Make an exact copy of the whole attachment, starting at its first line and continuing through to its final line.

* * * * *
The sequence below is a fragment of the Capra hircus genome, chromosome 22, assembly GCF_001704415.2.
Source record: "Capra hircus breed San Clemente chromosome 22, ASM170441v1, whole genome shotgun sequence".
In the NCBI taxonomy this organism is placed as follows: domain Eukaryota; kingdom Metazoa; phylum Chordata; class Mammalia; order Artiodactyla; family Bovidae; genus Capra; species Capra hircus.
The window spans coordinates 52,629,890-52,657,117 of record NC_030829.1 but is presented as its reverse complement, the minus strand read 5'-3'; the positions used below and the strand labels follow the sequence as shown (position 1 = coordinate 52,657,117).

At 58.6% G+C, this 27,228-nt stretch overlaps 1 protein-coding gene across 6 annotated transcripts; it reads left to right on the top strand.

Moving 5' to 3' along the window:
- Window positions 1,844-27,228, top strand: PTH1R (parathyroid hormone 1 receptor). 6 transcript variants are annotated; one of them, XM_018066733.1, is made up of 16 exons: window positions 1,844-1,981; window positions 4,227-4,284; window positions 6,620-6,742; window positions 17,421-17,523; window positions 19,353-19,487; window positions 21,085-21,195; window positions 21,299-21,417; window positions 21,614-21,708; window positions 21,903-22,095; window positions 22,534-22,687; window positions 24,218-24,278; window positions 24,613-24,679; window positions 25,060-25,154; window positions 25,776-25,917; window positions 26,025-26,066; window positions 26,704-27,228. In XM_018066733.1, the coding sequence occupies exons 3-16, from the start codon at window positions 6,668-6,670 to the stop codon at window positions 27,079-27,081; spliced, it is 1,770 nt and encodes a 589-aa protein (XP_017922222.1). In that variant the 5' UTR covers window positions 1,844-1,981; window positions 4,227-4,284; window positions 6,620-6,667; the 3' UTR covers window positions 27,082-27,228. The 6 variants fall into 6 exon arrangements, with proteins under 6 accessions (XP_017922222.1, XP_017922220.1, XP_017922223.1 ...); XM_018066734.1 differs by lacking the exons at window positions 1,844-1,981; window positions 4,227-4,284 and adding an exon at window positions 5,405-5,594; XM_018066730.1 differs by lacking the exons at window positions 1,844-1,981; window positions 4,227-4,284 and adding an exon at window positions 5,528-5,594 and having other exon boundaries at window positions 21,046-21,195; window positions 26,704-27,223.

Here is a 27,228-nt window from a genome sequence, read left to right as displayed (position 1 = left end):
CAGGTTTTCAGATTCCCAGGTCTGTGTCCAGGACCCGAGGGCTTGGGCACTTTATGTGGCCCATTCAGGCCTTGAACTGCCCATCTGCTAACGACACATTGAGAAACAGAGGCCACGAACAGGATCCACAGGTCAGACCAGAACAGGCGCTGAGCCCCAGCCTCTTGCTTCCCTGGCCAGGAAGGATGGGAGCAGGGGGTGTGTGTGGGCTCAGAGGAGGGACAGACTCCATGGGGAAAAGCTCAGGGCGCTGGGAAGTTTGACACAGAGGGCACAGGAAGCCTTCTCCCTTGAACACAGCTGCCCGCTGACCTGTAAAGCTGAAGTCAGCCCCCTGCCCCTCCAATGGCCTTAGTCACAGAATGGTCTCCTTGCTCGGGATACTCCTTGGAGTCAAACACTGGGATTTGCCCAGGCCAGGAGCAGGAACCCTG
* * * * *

The sequence below is a fragment of the Capra hircus genome, chromosome 22, assembly GCF_001704415.2.
Source record: "Capra hircus breed San Clemente chromosome 22, ASM170441v1, whole genome shotgun sequence".
In the NCBI taxonomy this organism is placed as follows: domain Eukaryota; kingdom Metazoa; phylum Chordata; class Mammalia; order Artiodactyla; family Bovidae; genus Capra; species Capra hircus.
The window spans coordinates 52,629,890-52,657,117 of record NC_030829.1 but is presented as its reverse complement, the minus strand read 5'-3'; the positions used below and the strand labels follow the sequence as shown (position 1 = coordinate 52,657,117).

At 58.6% G+C, this 27,228-nt stretch overlaps 1 protein-coding gene across 6 annotated transcripts; it reads left to right on the top strand.

Moving 5' to 3' along the window:
- Window positions 1,844-27,228, top strand: PTH1R (parathyroid hormone 1 receptor). 6 transcript variants are annotated; one of them, XM_018066733.1, is made up of 16 exons: window positions 1,844-1,981; window positions 4,227-4,284; window positions 6,620-6,742; window positions 17,421-17,523; window positions 19,353-19,487; window positions 21,085-21,195; window positions 21,299-21,417; window positions 21,614-21,708; window positions 21,903-22,095; window positions 22,534-22,687; window positions 24,218-24,278; window positions 24,613-24,679; window positions 25,060-25,154; window positions 25,776-25,917; window positions 26,025-26,066; window positions 26,704-27,228. In XM_018066733.1, the coding sequence occupies exons 3-16, from the start codon at window positions 6,668-6,670 to the stop codon at window positions 27,079-27,081; spliced, it is 1,770 nt and encodes a 589-aa protein (XP_017922222.1). In that variant the 5' UTR covers window positions 1,844-1,981; window positions 4,227-4,284; window positions 6,620-6,667; the 3' UTR covers window positions 27,082-27,228. The 6 variants fall into 6 exon arrangements, with proteins under 6 accessions (XP_017922222.1, XP_017922220.1, XP_017922223.1 ...); XM_018066734.1 differs by lacking the exons at window positions 1,844-1,981; window positions 4,227-4,284 and adding an exon at window positions 5,405-5,594; XM_018066730.1 differs by lacking the exons at window positions 1,844-1,981; window positions 4,227-4,284 and adding an exon at window positions 5,528-5,594 and having other exon boundaries at window positions 21,046-21,195; window positions 26,704-27,223.

Here is a 27,228-nt window from a genome sequence, read left to right as displayed (position 1 = left end):
CAGGTTTTCAGATTCCCAGGTCTGTGTCCAGGACCCGAGGGCTTGGGCACTTTATGTGGCCCATTCAGGCCTTGAACTGCCCATCTGCTAACGACACATTGAGAAACAGAGGCCACGAACAGGATCCACAGGTCAGACCAGAACAGGCGCTGAGCCCCAGCCTCTTGCTTCCCTGGCCAGGAAGGATGGGAGCAGGGGGTGTGTGTGGGCTCAGAGGAGGGACAGACTCCATGGGGAAAAGCTCAGGGCGCTGGGAAGTTTGACACAGAGGGCACAGGAAGCCTTCTCCCTTGAACACAGCTGCCCGCTGACCTGTAAAGCTGAAGTCAGCCCCCTGCCCCTCCAATGGCCTTAGTCACAGAATGGTCTCCTTGCTCGGGATACTCCTTGGAGTCAAACACTGGGATTTGCCCAGGCCAGGAGCAGGAACCCTG